Why don't people use secure internet tools?

A group of scholars and practicioners from the US, Germany and the UK conducted a qualitative study on the "obstacles to adoption of secure communications tools," which was presented to the 38th IEEE Symposium on Security and Privacy.



The researchers conducted in-depth interviews with users from across a variety of ages, skill levels and backgrounds to see what barriers existed to the adoption of privacy-oriented, cryptographically secured tools. Their findings have implications for the two major approaches to increasing secure tools adoption: user-interface improvements and training materials.

They found that usability wasn't the major impediment to adoption; rather, the "fragmented user base" (that is, none of your friends are on your secure messaging platform), lack of interoperability (the platform won't talk to other platforms) and low quality of service (voice calls on Signal suck) get in the way.

• Low Quality of Service (QoS) is an obstacle to adoption.
Participants assessed the reliability and security
of a communication tool by the QoS of messages and
voice calls they experienced. Low QoS does not only
hinder adoption, but also creates general doubts about
how reliable and secure the tool is.

• Sensitivity of information does not drive adoption.
Perceived sensitivity of information should drive the
adoption of secure communication tools, but this was
not the case with our participants. Instead, they used
voice calls (regardless of the tool) and other obfuscation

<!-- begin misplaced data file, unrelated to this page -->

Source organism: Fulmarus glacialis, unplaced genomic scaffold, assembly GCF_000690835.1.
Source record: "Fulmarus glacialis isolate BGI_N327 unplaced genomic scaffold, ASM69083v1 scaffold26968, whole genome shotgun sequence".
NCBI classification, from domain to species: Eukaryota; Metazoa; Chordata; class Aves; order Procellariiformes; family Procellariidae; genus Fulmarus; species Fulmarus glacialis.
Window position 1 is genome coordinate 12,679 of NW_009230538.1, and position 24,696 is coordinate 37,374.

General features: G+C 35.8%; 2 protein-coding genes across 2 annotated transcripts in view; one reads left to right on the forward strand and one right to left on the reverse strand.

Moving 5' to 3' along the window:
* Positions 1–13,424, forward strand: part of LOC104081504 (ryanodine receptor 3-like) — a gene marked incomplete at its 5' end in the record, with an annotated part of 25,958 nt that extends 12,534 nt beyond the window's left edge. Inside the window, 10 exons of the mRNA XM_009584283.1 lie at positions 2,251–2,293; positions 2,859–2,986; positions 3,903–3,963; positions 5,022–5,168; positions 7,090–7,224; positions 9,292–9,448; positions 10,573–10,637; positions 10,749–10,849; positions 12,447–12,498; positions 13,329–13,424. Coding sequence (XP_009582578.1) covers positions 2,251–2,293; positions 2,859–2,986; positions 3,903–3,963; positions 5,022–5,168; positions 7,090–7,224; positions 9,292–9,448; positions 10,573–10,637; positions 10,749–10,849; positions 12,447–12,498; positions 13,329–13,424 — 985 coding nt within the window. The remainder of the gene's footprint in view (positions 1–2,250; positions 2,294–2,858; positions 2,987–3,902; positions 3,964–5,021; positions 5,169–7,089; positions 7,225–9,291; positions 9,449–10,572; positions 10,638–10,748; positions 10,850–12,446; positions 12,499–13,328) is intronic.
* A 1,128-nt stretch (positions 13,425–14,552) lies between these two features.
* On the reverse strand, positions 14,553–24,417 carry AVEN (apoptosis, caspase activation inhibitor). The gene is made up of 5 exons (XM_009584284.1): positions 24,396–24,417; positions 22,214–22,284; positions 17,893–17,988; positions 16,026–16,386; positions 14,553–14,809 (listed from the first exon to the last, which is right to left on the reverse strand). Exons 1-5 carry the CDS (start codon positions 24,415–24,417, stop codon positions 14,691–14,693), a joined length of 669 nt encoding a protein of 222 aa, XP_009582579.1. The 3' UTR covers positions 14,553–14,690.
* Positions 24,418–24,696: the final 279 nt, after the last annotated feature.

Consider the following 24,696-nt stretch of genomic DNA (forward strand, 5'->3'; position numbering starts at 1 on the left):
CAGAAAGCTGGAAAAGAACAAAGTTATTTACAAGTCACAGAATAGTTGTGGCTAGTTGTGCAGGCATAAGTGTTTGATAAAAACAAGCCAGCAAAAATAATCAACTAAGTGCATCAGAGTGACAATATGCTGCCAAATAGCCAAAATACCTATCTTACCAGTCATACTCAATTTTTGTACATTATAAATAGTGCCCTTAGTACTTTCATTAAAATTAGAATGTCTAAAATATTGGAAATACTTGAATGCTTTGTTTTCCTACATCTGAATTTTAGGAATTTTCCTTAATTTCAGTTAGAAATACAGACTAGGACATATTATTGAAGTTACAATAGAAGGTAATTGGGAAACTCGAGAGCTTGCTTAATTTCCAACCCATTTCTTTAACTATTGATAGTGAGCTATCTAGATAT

techniques to exchange sensitive information.

• Secure communications were perceived as futile. Most
participants did not believe secure tools could offer protection
against powerful or knowledgeable adversaries.
Most participants had incorrect mental models of how
encryption works, let alone more advanced concepts
(e.g., digital signatures, verification fingerprints). If the
perception that secure communications are futile persists,
this will continue to hinder adoption.

• Participants’ security rankings of tools were inaccurate.
We asked our participants to rank the tools they have
used in terms of how secure they are. Many participants
ranked the services (e.g., voice calls, messages) offered
by the tools, rather than ranking the tools first. They
perceived calls more secure than messages. Furthermore,
they based their rankings on how large the tool’s user
base is, QoS, social factors and other criteria, rather than
assessing the security properties a secure tool offers.
• Participants did not understand the EFF Secure Messaging
Scorecard. The scorecard contains seven security
properties. Four of these were misunderstood: participants
did not appreciate the difference between point-to-point
and E2E encryption, and did not comprehend forward
secrecy or verification fingerprints. The other three properties
reflecting open design (documentation, open-source
code and security audits) were considered to be negative
security properties, with participants believing security
requires obscurity.


Obstacles to the Adoption of Secure
Communication Tools
[Ruba Abu-Salma, Anastasia Danilova, M. Angela Sasse, Alena Naiakshina, Joseph Bonneau, and Matthew Smith/IEEE Security]


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